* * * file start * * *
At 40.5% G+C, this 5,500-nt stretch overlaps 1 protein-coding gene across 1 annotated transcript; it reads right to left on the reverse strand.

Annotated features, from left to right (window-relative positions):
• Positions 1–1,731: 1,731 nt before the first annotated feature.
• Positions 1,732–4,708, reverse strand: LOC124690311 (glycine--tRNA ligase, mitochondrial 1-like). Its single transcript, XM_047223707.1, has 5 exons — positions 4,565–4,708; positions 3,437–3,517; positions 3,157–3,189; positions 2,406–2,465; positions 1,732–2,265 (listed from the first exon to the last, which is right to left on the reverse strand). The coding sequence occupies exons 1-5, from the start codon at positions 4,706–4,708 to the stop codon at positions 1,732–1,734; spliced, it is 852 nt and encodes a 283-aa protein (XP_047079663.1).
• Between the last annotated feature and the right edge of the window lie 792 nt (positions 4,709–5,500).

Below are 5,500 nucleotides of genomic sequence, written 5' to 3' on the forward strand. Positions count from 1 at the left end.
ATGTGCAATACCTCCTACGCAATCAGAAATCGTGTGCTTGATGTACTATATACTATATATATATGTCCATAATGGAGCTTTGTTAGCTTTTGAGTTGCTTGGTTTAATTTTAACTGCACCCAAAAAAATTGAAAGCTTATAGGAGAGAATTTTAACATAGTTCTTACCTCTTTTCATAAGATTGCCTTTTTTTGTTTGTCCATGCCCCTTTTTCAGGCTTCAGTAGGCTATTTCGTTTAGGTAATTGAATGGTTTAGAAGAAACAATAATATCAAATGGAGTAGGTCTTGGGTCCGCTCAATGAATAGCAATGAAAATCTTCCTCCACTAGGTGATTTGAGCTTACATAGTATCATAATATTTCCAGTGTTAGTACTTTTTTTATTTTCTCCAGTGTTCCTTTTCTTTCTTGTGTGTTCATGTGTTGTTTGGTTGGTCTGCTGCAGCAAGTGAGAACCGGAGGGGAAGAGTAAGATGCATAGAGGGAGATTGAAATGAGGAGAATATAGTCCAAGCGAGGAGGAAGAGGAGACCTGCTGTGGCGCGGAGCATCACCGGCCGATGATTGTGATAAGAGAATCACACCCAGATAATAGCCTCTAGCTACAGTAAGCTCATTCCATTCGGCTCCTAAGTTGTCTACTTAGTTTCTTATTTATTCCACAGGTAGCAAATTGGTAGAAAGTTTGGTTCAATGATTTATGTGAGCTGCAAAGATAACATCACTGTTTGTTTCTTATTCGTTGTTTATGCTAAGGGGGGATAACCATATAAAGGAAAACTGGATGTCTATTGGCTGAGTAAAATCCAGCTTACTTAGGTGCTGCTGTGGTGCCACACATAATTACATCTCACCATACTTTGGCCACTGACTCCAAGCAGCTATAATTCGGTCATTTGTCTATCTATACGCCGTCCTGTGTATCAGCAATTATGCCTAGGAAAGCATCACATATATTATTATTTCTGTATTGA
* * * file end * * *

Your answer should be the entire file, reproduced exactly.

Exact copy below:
At 40.5% G+C, this 5,500-nt stretch overlaps 1 protein-coding gene across 1 annotated transcript; it reads right to left on the reverse strand.

Annotated features, from left to right (window-relative positions):
• Positions 1–1,731: 1,731 nt before the first annotated feature.
• Positions 1,732–4,708, reverse strand: LOC124690311 (glycine--tRNA ligase, mitochondrial 1-like). Its single transcript, XM_047223707.1, has 5 exons — positions 4,565–4,708; positions 3,437–3,517; positions 3,157–3,189; positions 2,406–2,465; positions 1,732–2,265 (listed from the first exon to the last, which is right to left on the reverse strand). The coding sequence occupies exons 1-5, from the start codon at positions 4,706–4,708 to the stop codon at positions 1,732–1,734; spliced, it is 852 nt and encodes a 283-aa protein (XP_047079663.1).
• Between the last annotated feature and the right edge of the window lie 792 nt (positions 4,709–5,500).

Below are 5,500 nucleotides of genomic sequence, written 5' to 3' on the forward strand. Positions count from 1 at the left end.
ATGTGCAATACCTCCTACGCAATCAGAAATCGTGTGCTTGATGTACTATATACTATATATATATGTCCATAATGGAGCTTTGTTAGCTTTTGAGTTGCTTGGTTTAATTTTAACTGCACCCAAAAAAATTGAAAGCTTATAGGAGAGAATTTTAACATAGTTCTTACCTCTTTTCATAAGATTGCCTTTTTTTGTTTGTCCATGCCCCTTTTTCAGGCTTCAGTAGGCTATTTCGTTTAGGTAATTGAATGGTTTAGAAGAAACAATAATATCAAATGGAGTAGGTCTTGGGTCCGCTCAATGAATAGCAATGAAAATCTTCCTCCACTAGGTGATTTGAGCTTACATAGTATCATAATATTTCCAGTGTTAGTACTTTTTTTATTTTCTCCAGTGTTCCTTTTCTTTCTTGTGTGTTCATGTGTTGTTTGGTTGGTCTGCTGCAGCAAGTGAGAACCGGAGGGGAAGAGTAAGATGCATAGAGGGAGATTGAAATGAGGAGAATATAGTCCAAGCGAGGAGGAAGAGGAGACCTGCTGTGGCGCGGAGCATCACCGGCCGATGATTGTGATAAGAGAATCACACCCAGATAATAGCCTCTAGCTACAGTAAGCTCATTCCATTCGGCTCCTAAGTTGTCTACTTAGTTTCTTATTTATTCCACAGGTAGCAAATTGGTAGAAAGTTTGGTTCAATGATTTATGTGAGCTGCAAAGATAACATCACTGTTTGTTTCTTATTCGTTGTTTATGCTAAGGGGGGATAACCATATAAAGGAAAACTGGATGTCTATTGGCTGAGTAAAATCCAGCTTACTTAGGTGCTGCTGTGGTGCCACACATAATTACATCTCACCATACTTTGGCCACTGACTCCAAGCAGCTATAATTCGGTCATTTGTCTATCTATACGCCGTCCTGTGTATCAGCAATTATGCCTAGGAAAGCATCACATATATTATTATTTCTGTATTGA